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InnoEnergy, consolidating sustainable energy in Europe

Due to growing concern about climate change and the progressive exhaustion of fossil fuels, the European Union has committed to moving towards a new energy model. It has selected InnoEnergy, a knowledge and innovation network, from among a great many proposals from around the continent as part of it efforts to advance in this direction by fostering the implementation of sustainable energy.

The essential goal of the European Institute of Innovation and Technology (IET) is to effectively integrate the three elements of the so-called triangle of knowledge: education, research and innovation. With this in mind, the go-ahead was given in December for creating the first three knowledge and innovation communities (KIC), networks of excellence comprised by academic, industrial and research consortia with the principal aim of fostering innovation and its impact on the European economy and society in areas important for the future: the information society, climate change and sustainable energy.

The EIT selected a project submitted by the University of Karlsruhe, a node of which is directed by the UPC-Barcelona Tech and ESADE, from among the many projects submitted to this call by a diversity of universities and research centers. The winning project, called InnoEnergy, will build a KIC on sustainable energy that has already begun to take shape. The initiative—which involves an investment of 450 million euros over the next four years—is being carried out in collaboration with companies in the energy sector such as Gas Natural-Unión Fenosa, Iberdrola, EDF, Vatenfall, ABB and Total, and research centers such as the Royal Institute of Technology in Stockholm, the Karlsruhe Institute of Technology, the Catalonia Institute for Energy Research (IREC) and the Research Centre for Energy, Environment and Technology of Spain (CIEMAT).

The UPC will coordinate one of the six European centers of operation

“We must be capable of functioning as an efficient network, improving the impact of everything we do. This is the main reason for creating the KIC”, asserts Josep Bordonau, professor at the Department of Electronic Engineering, School of Industrial Engineering of Barcelona (ETSEIB), and coordinator of the InnoEnergy project for the UPC. In contrast to other European Union initiatives, he states, “this is a more stable association that we hope will last at least seven years, but which could even last 15; an association that should benefit all members, since working in this manner should allow us to do more and since it will function with a “business” mentality, though a non-profit one, because the only thing we want is to be able to fund ourselves and carry out relevant initiatives”.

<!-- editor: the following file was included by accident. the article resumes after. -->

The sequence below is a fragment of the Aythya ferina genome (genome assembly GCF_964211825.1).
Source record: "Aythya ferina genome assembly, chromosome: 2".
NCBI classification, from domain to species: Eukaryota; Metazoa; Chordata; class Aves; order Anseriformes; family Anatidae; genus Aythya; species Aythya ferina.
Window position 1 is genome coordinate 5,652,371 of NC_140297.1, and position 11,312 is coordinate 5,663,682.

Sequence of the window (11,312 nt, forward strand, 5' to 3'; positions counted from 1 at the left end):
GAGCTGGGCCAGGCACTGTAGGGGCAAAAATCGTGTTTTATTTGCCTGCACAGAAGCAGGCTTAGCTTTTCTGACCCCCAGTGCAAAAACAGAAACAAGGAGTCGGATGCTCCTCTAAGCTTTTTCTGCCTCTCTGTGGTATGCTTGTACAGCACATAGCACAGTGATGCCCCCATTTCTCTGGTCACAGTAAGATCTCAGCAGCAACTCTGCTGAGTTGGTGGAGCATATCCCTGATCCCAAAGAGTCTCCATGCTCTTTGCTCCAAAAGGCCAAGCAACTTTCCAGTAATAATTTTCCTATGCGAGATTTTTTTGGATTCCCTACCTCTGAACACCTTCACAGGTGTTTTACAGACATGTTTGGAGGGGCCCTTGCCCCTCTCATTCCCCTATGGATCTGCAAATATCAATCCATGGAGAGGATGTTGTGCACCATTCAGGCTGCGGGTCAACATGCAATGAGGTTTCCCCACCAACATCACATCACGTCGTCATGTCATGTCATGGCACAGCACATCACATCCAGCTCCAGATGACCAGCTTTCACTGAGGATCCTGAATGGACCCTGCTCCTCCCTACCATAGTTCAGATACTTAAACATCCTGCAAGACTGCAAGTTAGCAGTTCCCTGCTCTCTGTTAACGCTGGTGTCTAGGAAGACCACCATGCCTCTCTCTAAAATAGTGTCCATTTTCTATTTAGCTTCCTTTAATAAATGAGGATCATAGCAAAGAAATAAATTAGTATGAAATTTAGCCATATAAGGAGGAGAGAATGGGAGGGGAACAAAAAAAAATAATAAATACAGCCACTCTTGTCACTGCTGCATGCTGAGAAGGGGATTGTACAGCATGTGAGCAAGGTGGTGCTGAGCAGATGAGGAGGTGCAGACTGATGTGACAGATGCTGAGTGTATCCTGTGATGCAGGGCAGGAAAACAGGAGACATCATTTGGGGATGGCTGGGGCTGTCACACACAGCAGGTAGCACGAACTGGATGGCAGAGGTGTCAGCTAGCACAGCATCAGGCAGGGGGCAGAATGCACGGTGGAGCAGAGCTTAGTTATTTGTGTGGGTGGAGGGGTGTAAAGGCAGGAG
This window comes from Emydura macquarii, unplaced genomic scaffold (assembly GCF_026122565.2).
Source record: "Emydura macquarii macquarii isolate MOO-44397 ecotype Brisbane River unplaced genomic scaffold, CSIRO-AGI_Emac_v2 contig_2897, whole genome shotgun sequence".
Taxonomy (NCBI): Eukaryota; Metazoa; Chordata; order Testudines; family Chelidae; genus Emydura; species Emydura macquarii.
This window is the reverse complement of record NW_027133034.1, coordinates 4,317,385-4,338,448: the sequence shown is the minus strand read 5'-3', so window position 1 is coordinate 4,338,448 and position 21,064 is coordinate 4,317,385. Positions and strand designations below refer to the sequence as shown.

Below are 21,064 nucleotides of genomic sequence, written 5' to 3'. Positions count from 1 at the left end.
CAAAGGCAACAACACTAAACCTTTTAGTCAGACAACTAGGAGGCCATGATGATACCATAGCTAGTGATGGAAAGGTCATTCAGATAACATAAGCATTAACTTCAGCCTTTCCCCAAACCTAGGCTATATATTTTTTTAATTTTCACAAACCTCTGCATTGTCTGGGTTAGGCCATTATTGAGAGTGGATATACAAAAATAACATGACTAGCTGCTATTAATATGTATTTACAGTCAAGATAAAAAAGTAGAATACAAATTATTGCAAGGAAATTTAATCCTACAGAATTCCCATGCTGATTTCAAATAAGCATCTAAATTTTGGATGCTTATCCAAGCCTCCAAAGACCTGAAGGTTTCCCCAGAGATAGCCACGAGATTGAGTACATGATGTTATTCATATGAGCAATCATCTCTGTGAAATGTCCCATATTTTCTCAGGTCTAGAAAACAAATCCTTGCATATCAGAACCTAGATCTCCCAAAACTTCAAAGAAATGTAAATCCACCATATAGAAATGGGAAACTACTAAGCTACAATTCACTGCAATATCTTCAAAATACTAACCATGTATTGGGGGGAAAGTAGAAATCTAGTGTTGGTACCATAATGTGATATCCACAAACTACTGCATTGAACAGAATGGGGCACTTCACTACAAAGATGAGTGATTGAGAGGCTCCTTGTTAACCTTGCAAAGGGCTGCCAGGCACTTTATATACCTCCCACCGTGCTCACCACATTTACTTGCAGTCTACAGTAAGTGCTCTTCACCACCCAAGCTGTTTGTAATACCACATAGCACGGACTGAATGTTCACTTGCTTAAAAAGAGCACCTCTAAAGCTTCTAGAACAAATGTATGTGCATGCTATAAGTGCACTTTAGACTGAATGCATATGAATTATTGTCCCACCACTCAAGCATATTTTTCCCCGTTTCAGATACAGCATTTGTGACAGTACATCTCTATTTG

In total, InnoEnergy has 35 members and six centers of operation in Barcelona, Stockholm, Karlsruhe, Grenoble, Eindhoven and Krakow. The UPC-Barcelona Tech, in conjunction with ESADE, coordinates the center of operation for the Iberian Peninsula (Co-Location Center Iberia), to be located at the Diagonal–Besòs Campus in Barcelona. This center will group together members from Spain and Portugal and will develop projects relating to renewable energy and industrial energy efficiency.

The first research project, which is currently at an initial stage, deals with offshore wind energy. Directed by IREC, the final aim is to build a wind turbine for deep waters off the coast of Tarragona—where it could harvest the strong, more regular winds that arise there—and efficiently connect it to the power grid.

This type of technology has been developed for use in the North Sea, especially by Denmark, in areas where wind turbine foundations are in relatively shallow waters. One of the challenges facing the development of this technology today is to solve the problem of anchorage in offshore areas such as the Mediterranean Sea, where the seafloor drops to great depths much closer to the coast than in other seas.

One line of action is to reduce the amount of energy consumed by industry

To overcome these physical limitations, the aim is to use third-generation technology, that is, to have the turbine form part of a rigid structure anchored directly on the seafloor. Another possibility, which is attractive but complex according to engineers, would be to build a floating platform anchored by chains to the seafloor such that the turbine could move to a certain degree, but would not drift.

Another field of research in which the UPC-Barcelona Tech occupies a leading position and which should be carried out through the Co-Location Center Iberia is that of photovoltaic solar energy, a technology in full evolution consisting of turning sunlight into electricity efficiently, effectively and affordably.